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Sochi 2014

Crosby, Malkin will be bitter rivals who figure prominently in their team’s hockey fortunes Add to ...

Malkin’s best friend on the Penguins is Canadian-born goal-scorer James Neal, who said: “Sid, obviously, takes the brunt of the spotlight and Gino kind of flies under the radar and does his thing, but I don’t think he flies under the radar [in terms of] how skilled he is or how good a player he is. I think everybody treats him just as equally as Sid.”

Malkin: The quiet Russian

Evgeni Malkin was drafted second overall in 2004, just behind Ovechkin.

But he stayed an extra year in Russia to play for his hometown team, Metallurg Magnitogorsk, where he first came into contact with an English-speaking coach, Dave King, the three-time bench boss of Canada’s men’s Olympic team.

It gave Malkin a glimpse of what life would be like in the NHL, but even so, Magnitogorsk didn’t want to let him leave even the following season; it had taken away his passport, and he couldn’t slip away to the NHL until the team was in Finland, playing an exhibition game. Magnitogorsk sued in U.S. court to get him back, but the case was eventually dropped.

Whatever lingering hard feelings there might have been were healed when Malkin returned to play in Russia during the NHL player lockout last year. This time, he played for Paul Maurice, the current Winnipeg Jets coach, who says he gave Malkin “a lot of credit” for returning to his hometown team rather than going to one of Russia’s glitzier urban centres such as Moscow or Saint Petersburg.

That half-season in Russia, a time when facilities were being constructed in Sochi and Olympic chatter was rampant, gave Malkin a close-hand sense of what the Winter Games mean to his countrymen.

“I’m sure it was beneficial for him to play over there during the lockout – and seeing a lot of the passion and the pressure to perform,” Penguins GM Ray Shero said. “But I think the scouting report you’re getting on him from our players is absolutely accurate. He’s a fun-loving guy, but more or less keeps that in the room with his teammates. Anybody who’s ever played with us can tell you he’s a really smart kid. … [The Olympics will] be a great challenge for him. There’ll be a lot of pressure on him, playing on his home turf.”

Malkin’s departure from Russia had a sort of cloak-and-dagger, last-remnants-of-the-Cold-War cast to it.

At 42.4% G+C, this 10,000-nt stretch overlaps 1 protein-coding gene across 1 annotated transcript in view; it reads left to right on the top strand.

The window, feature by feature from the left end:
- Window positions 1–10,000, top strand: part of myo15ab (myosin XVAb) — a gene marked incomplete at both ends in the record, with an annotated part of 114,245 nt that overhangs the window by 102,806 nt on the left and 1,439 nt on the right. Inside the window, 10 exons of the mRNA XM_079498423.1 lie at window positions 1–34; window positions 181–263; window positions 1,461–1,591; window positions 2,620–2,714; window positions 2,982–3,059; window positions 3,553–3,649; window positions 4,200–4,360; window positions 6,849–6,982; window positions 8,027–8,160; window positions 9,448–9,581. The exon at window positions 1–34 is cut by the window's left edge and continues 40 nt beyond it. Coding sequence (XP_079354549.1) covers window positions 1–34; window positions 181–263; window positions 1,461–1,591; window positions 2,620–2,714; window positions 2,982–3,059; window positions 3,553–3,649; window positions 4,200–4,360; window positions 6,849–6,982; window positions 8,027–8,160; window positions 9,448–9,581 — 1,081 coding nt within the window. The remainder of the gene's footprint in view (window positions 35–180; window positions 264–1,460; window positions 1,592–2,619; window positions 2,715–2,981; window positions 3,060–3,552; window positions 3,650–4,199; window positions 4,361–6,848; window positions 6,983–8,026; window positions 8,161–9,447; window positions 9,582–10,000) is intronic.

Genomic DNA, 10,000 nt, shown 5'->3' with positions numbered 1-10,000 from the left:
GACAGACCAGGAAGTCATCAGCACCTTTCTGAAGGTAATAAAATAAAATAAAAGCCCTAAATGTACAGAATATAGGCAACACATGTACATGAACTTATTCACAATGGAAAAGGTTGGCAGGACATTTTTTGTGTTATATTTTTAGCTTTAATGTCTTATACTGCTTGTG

When he arrived, he had fellow Russian Sergei Gonchar in the dressing room to help smooth the transition. The Penguins understood the value of not leaving Malkin isolated in his first couple of years, going back two decades, when Jaromir Jagr arrived from the former Czechoslovakia and was having a difficult time adjusting. The Penguins traded for Jiri Hrdina, a former Czech league star, and Hrdina helped Jagr learn the language and otherwise adjust to the vastly different culture.

It was like that for Malkin, too: He had played with Gonchar during the 2004-05 NHL lockout and they had a familiarity and a friendship.

“When he first came in,” Pens goaltender Marc-André Fleury said, “he didn’t speak any English, and went to Sergei Gonchar’s house – and that was good for him when he started out with the team, to have a good veteran and family to live with. When Gonch left [after the 2009-10 season], I think that’s when he spoke a little more English and spoke a little more in the room.

“He’s a funny guy. He’s always joking around. On the ice, he’s fun to practice with, he always yells at you when he scores. It just makes it fun.”

Malkin is currently the only Russian-born player on the NHL team.

He received word he would be on his nation’s Olympic team roster during the team’s January stop in Vancouver – where, during the 2010 Games, the Russians had fallen 7-3 to Canada in the quarter-finals. In Malkin’s first Olympics, 2006, he was part of the Russian team that knocked out Canada 2-0 in the quarters, but then lost in the semi-finals and lost again in the bronze-medal game to the Czech Republic.

Of playing in the Olympics at home this year, Malkin said: “I think it’s going to be fun. Because I play Vancouver and Torino two times already and never win medals, I’m excited to come home. I know lots of guys and my friends come. You know, we have a great and good chance to win. Of course, I’m just trying not to think too much about medals or about my game. Right now, I play here and I try to be stronger and more physical and then go to Sochi.”

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